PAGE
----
Missouri DT Sheldon Richardson will have to put the Tigers' money where his mouth is against Georgia.
By ANDREW ASTLEFORDFS Midwest
ST. LOUIS -- The smack is smart.
Sure, some will tell you that Sheldon Richardson's jagged comments about Georgia are unwise. Sure, some will tell you that calling the Bulldogs' play "old-man football" shows arrogance. Sure, some will tell you that the
Missouri junior defensive tackle saying nobody in the Southeastern Conference can touch the
Tigers if they execute shows ignorance at best.
Forget it all. Embrace the fire. Richardson's words, as spoken to the Columbia (Mo.) Daily Tribune after Missouri steamrolled Southeastern Louisiana last Saturday, produced the best response for an SEC newbie at the perfect time. Ignore anyone who says otherwise.
After all, what better way to enter the king conference than by rubbing mud on its welcome mat? Why not throw a verbal uppercut or two before the bell rings on the Tigers' era in the league Saturday night at Memorial Stadium? Why bow to the SEC East favorite when a blow to its ego could give coach Mark Richt's team something to think about before the biggest game in Columbia, Mo., in recent memory?
Why submit when you can swing?
"I watched that game," Richardson said, after he was asked if he saw Georgia's 22-point victory over Buffalo. "I turned it off, too.... It's like watching Big Ten football."
Those are drop-your-gloves words in the Sun Belt region, and they show Missouri is ready for a scrap. Look, the Tigers have proven nothing as an SEC member. This fall is fascinating because it's hard to read. We'll learn soon if coach Gary Pinkel's team is ready.
No one knows how junior quarterback James Franklin's surgically repaired right shoulder will fare against SEC defenses. No one knows how Pinkel and his staff will scheme for unfamiliar opponents or how others will prepare for them. No one knows if the Tigers can extend a streak of six consecutive seasons with at least eight victories after facing a schedule that includes Alabama and South Carolina in addition to the Dawgs.
Missouri could sink. Or it could surprise. Predicting a result between the two extremes seems like a safe choice at this time.
Still, those questions don't make Richardson's bravado misplaced. In fact, it's healthy. It shows a program that has earned 48 victories over the last five years has strutted into the SEC rather than cowering in a corner. Missouri has earned the right to make some noise.
The Tigers also have reason to puff their chests a little. Consider how Georgia enters the SEC opener with scratch marks all over its depth chart: senior cornerback Sanders Commings was suspended for two games in February after being charged with simple battery and domestic violence; sophomore running back Isaiah Crowell was kicked off the team in June after being arrested on three weapons charges; junior linebacker Chase Vasser was suspended for two games after a DUI arrest in May; senior safety Bacarri Rambo and junior linebacker Alec Ogletree were benched in the season opener.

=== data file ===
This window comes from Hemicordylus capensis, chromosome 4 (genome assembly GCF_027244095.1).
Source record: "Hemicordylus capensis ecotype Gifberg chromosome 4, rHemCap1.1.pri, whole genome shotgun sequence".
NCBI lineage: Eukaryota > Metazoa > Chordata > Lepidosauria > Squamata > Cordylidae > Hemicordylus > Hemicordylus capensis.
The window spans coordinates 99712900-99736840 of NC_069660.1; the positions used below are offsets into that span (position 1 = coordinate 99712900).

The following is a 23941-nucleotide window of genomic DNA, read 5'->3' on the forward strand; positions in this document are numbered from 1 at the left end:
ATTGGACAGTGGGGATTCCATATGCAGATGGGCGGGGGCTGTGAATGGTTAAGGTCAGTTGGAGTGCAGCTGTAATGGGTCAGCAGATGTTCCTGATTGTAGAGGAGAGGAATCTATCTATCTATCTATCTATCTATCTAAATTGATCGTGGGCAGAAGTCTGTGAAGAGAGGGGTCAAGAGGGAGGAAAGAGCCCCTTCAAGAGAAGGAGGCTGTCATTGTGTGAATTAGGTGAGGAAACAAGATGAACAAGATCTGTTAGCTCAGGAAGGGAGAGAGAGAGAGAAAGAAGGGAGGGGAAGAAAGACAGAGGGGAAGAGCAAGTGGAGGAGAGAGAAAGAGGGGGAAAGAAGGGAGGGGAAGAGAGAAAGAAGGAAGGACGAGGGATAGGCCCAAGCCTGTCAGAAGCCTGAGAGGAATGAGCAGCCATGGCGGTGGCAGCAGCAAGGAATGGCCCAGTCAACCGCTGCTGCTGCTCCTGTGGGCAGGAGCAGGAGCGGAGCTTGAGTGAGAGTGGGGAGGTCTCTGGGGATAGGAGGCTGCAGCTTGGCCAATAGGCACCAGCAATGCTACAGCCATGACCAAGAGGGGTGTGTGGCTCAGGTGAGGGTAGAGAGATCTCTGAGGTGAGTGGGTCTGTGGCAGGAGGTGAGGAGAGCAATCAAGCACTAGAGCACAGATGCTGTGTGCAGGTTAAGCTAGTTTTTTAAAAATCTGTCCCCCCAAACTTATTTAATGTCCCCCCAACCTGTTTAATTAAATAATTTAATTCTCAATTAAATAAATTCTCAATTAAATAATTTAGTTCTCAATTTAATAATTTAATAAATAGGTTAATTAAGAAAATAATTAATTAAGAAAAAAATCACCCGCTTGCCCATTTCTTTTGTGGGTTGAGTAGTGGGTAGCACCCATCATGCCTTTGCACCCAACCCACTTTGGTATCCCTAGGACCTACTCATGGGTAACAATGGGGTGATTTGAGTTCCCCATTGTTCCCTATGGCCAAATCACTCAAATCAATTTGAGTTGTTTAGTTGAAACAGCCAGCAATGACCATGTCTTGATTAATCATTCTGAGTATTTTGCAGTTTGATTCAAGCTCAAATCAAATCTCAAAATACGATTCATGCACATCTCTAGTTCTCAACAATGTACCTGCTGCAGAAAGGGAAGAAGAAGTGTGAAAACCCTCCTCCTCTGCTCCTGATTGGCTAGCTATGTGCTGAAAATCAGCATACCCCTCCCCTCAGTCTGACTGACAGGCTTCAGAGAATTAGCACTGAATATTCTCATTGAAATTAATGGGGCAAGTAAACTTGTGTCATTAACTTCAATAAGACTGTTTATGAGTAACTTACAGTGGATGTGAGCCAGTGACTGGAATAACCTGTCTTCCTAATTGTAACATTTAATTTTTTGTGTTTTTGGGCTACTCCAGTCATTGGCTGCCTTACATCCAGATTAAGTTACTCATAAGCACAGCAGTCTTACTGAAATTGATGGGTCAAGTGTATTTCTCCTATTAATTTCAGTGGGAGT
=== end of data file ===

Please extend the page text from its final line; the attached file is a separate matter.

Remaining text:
Old-man football? That's harsh, but the Bulldogs gift-wrapped Richardson's opening.
"'Old-man football?' Well, I don't know what he meant by that," Richt said in a teleconference Sunday. "But bottom line is, we got to get after it and do what we do well, and they'll be trying to stop everything we're trying to get accomplished."
Finally, that's when the verbal spats will stop. Richardson's words were far from an isolated incident. They extended a pattern of brash talk from the black and gold in the past two months.
At SEC Media Days in July, Pinkel said, "People act like we've been playing a bunch of high school teams," when referring to the Tigers' former league. Also in Hoover, Ala., senior tackle Elvis Fisher said, "(The SEC) is the best conference, don't get me wrong, but we weren't playing high schoolers in the Big 12." Later, multiple players said they were prepared for SEC life throughout preseason camp.
Some say the Tigers have shown a lack of respect in their transition. But fans in the Show-Me State would have more reason to worry if comments like Richardson's hadn't filled their computer screens.
We don't know what result the smack will produce. However, no one can call Missouri submissive. That, itself, is the Tigers' first SEC victory.
Meanwhile, Richardson has lived this situation before. Last November, he said he hated people from Texas before Missouri beat the Longhorns for the first time since 1997. He's honest, and he speaks without self-censorship. That should be praised, not criticized, when far too many players and coaches tiptoe around microphones in this image-conscious era.
Were his Georgia observations the smartest thing to say? Not from a competitive standpoint, but this game won't be won on a bulletin board.
If the Tigers win, Richardson's play will be remembered far longer than his words. If the Bulldogs win, his statement will be thrown back at him on sports-talk stations throughout the South -- then banter will turn to Georgia's next game against Florida Atlantic. All will be forgotten. The cycle churns on.
Still, Richardson's confidence is a reflection of his program's own as it enters the SEC. Talk of old-man football? From a newbie? The audacity, some will say.
But Richardson showed wisdom beyond his years. For that, Missouri should be encouraged.